• You can install and manage grunt and grunt plugin with the help of npm. To do so, you first need to setup node.js

  • After installing node.js, you need to install the CLI globally by using the command mentioned as below:

$ npm install -g grunt-cli

 

  • Now you need to check whether the Grunt has been properly installed or not, by using the following command. You can also check the Grunt version from here
$ grunt --version

 

  • Now you need to create package.json and gruntfile.js file in your project directory

Creating the package.json File: 

{
  "name": "mail-template",
  "version": "0.1.0",
  "devDependencies": {
    "grunt": "~0.4.5"
  }
}

 

  • package.json files are used to know which type of modules should be installed.

  • Once configured, you can either run npm install or npm update to update currently installed modules.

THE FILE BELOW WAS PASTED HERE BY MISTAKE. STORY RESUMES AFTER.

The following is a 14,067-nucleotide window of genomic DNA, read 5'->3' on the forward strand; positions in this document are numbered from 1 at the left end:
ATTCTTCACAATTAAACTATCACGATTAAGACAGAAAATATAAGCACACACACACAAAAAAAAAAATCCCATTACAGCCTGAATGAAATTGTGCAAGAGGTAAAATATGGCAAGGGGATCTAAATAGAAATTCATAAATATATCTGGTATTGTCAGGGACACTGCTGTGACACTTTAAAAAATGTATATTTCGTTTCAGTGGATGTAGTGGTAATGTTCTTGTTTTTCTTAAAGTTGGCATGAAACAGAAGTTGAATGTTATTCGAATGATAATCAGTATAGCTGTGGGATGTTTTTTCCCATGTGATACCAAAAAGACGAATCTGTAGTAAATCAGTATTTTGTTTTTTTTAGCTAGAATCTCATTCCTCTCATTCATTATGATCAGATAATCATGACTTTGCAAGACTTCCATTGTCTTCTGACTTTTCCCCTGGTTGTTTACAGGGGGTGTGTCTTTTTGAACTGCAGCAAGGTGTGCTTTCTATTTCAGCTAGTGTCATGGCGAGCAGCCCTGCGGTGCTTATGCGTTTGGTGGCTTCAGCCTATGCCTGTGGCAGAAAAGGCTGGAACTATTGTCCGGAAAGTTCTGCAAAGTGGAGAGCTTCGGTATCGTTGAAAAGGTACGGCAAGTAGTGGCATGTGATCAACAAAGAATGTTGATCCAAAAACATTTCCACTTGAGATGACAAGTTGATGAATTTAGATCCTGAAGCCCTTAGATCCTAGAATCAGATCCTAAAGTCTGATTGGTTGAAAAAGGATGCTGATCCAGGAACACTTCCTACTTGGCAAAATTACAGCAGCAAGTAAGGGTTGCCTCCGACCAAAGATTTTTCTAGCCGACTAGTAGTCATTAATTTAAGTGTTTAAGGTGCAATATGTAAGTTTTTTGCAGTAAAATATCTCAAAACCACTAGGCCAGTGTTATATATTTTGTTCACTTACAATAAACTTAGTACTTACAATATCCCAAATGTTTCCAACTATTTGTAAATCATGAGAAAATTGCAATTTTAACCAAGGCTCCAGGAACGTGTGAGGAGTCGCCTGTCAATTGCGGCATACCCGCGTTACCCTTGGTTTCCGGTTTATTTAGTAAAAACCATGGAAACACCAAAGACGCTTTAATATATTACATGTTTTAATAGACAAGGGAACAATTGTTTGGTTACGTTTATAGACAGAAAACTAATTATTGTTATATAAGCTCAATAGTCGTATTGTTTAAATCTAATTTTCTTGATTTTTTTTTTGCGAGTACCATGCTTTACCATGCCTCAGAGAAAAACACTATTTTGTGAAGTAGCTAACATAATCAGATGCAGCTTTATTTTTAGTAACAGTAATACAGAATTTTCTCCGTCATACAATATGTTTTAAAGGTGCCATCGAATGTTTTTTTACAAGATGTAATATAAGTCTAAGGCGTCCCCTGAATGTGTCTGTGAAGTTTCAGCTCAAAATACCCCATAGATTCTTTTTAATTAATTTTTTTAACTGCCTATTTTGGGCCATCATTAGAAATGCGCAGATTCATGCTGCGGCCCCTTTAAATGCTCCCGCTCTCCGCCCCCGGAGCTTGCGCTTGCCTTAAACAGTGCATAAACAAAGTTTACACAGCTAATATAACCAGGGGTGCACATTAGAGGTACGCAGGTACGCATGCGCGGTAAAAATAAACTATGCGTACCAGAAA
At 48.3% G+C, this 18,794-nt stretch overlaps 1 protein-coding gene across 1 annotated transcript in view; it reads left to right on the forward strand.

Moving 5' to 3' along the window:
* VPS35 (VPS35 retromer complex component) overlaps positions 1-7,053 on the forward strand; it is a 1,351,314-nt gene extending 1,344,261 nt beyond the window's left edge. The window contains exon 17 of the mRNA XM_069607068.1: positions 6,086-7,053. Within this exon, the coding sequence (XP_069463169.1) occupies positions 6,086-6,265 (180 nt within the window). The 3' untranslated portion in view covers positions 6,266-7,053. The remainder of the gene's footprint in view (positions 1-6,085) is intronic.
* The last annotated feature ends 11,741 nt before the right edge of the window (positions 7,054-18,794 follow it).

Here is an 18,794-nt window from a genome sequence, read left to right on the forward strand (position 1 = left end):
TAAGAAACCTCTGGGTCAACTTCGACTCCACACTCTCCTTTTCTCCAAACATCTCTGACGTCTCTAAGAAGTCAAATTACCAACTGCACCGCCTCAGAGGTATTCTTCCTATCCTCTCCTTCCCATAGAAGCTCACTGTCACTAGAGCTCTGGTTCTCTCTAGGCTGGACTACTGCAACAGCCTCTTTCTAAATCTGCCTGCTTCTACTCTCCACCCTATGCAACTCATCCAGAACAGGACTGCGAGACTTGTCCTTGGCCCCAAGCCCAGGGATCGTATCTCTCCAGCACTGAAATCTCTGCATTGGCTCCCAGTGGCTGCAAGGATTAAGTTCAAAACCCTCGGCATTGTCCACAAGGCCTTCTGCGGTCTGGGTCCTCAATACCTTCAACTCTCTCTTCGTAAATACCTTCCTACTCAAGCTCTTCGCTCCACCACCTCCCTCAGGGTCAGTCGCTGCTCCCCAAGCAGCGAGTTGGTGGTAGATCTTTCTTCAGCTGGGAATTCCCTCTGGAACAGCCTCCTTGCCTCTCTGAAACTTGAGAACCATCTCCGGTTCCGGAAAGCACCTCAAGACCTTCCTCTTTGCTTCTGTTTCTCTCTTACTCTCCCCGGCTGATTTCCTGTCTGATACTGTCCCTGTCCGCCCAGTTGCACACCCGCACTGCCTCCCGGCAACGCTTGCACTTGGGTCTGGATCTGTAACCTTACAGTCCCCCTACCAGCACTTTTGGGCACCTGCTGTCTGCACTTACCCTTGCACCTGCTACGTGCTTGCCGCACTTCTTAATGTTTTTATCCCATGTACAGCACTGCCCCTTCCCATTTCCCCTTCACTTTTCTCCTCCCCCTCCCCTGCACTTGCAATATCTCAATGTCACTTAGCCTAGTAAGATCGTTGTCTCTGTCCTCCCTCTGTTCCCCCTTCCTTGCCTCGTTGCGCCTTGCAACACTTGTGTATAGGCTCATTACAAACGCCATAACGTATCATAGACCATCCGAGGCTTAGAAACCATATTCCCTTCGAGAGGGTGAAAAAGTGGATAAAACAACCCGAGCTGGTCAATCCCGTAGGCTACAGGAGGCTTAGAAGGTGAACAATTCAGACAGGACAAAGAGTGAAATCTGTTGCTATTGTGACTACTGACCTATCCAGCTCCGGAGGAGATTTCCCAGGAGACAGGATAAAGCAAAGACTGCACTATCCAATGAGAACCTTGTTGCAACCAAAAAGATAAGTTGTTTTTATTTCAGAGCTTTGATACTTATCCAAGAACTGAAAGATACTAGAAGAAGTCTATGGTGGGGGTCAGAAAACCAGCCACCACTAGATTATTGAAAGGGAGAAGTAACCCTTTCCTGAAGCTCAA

Creating the GRUNTFILE.JS File:

Grunt is actually configured using the gruntfile.js, which contains another JSON object. This one drives grunt with configuration for each module and order in, which each task and configuration is required to execute.

module.exports = function(grunt){
   grunt.initConfig({
       pkg: grunt.file.readJSON('package.json')
   });
   grunt.registerTask('default', []);
};

 

The above example of grunt and package.json file gives a basic overview of Grunt. In order to use Grunt with multiple tasks, you’re required to define the respective packages in the package.json file and tasks in the grunt file. This has to be done in such a manner that the conversion of sass into css task can be done, along with the inclusion of the required packages in the PACKAGE.JSON file and task for it in the grunt file.

 

Grunt is capable of performing a host of other tasks too. Check the reference plugin link for the same here: https://gruntjs.com/plugins.
 

Let us share one more example on converting scss to css, minified css and js file. In order to make this conversion possible, we’re extending the package.json file as follows:

{